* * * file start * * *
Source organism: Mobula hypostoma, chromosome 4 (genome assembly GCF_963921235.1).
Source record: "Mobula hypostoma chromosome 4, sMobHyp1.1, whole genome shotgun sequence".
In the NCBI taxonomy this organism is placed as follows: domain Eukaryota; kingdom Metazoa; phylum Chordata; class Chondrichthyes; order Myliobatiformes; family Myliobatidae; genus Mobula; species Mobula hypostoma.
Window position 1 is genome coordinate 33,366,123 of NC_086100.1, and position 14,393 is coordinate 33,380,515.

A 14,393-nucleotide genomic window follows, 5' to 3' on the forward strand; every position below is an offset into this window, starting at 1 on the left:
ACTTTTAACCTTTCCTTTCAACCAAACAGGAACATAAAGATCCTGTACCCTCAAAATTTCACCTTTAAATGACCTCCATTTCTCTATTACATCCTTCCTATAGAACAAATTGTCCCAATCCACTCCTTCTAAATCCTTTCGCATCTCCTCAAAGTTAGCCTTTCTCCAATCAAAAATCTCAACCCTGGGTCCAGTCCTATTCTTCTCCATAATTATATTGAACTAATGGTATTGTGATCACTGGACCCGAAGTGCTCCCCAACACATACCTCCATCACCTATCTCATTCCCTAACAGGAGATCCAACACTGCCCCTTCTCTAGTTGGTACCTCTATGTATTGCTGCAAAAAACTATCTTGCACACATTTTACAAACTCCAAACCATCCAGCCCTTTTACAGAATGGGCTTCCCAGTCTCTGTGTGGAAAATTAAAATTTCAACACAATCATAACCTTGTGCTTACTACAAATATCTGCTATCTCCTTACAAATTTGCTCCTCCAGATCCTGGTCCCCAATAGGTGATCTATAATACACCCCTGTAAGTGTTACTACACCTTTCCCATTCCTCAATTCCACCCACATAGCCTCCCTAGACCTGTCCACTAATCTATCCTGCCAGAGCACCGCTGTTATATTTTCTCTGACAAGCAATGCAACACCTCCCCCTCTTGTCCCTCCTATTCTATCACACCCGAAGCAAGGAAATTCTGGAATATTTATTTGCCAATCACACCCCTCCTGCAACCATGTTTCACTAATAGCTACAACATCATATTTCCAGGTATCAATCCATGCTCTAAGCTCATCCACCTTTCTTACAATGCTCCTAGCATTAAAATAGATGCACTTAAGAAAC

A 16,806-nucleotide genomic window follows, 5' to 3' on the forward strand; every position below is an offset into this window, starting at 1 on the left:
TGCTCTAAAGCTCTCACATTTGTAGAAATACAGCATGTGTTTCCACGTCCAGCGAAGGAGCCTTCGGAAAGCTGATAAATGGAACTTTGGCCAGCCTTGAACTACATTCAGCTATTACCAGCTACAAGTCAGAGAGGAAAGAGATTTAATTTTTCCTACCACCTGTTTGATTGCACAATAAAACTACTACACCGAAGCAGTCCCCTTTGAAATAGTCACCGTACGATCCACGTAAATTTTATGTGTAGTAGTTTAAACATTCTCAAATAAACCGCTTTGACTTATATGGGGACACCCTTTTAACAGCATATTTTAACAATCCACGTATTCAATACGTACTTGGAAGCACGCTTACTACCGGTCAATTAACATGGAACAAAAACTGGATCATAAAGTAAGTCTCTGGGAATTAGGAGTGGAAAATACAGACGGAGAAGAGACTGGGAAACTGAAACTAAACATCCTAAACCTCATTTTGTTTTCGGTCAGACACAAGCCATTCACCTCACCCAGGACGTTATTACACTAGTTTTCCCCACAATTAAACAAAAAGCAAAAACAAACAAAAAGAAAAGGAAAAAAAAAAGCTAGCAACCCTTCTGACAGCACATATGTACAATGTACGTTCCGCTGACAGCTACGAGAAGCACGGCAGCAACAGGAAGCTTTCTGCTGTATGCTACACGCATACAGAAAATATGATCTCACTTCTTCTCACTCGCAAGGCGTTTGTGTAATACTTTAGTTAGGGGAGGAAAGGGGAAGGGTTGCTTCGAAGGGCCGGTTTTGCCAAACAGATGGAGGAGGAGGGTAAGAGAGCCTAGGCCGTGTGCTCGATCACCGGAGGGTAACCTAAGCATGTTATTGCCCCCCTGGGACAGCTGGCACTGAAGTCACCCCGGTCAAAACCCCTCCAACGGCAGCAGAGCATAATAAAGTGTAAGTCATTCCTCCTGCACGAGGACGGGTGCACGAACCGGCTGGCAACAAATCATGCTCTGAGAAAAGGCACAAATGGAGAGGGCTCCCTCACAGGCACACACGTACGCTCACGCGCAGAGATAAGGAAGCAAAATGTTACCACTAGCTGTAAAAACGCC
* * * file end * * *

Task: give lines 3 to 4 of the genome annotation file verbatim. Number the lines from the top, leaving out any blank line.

In the NCBI taxonomy this organism is placed as follows: domain Eukaryota; kingdom Metazoa; phylum Chordata; class Chondrichthyes; order Myliobatiformes; family Myliobatidae; genus Mobula; species Mobula hypostoma.
Window position 1 is genome coordinate 33,366,123 of NC_086100.1, and position 14,393 is coordinate 33,380,515.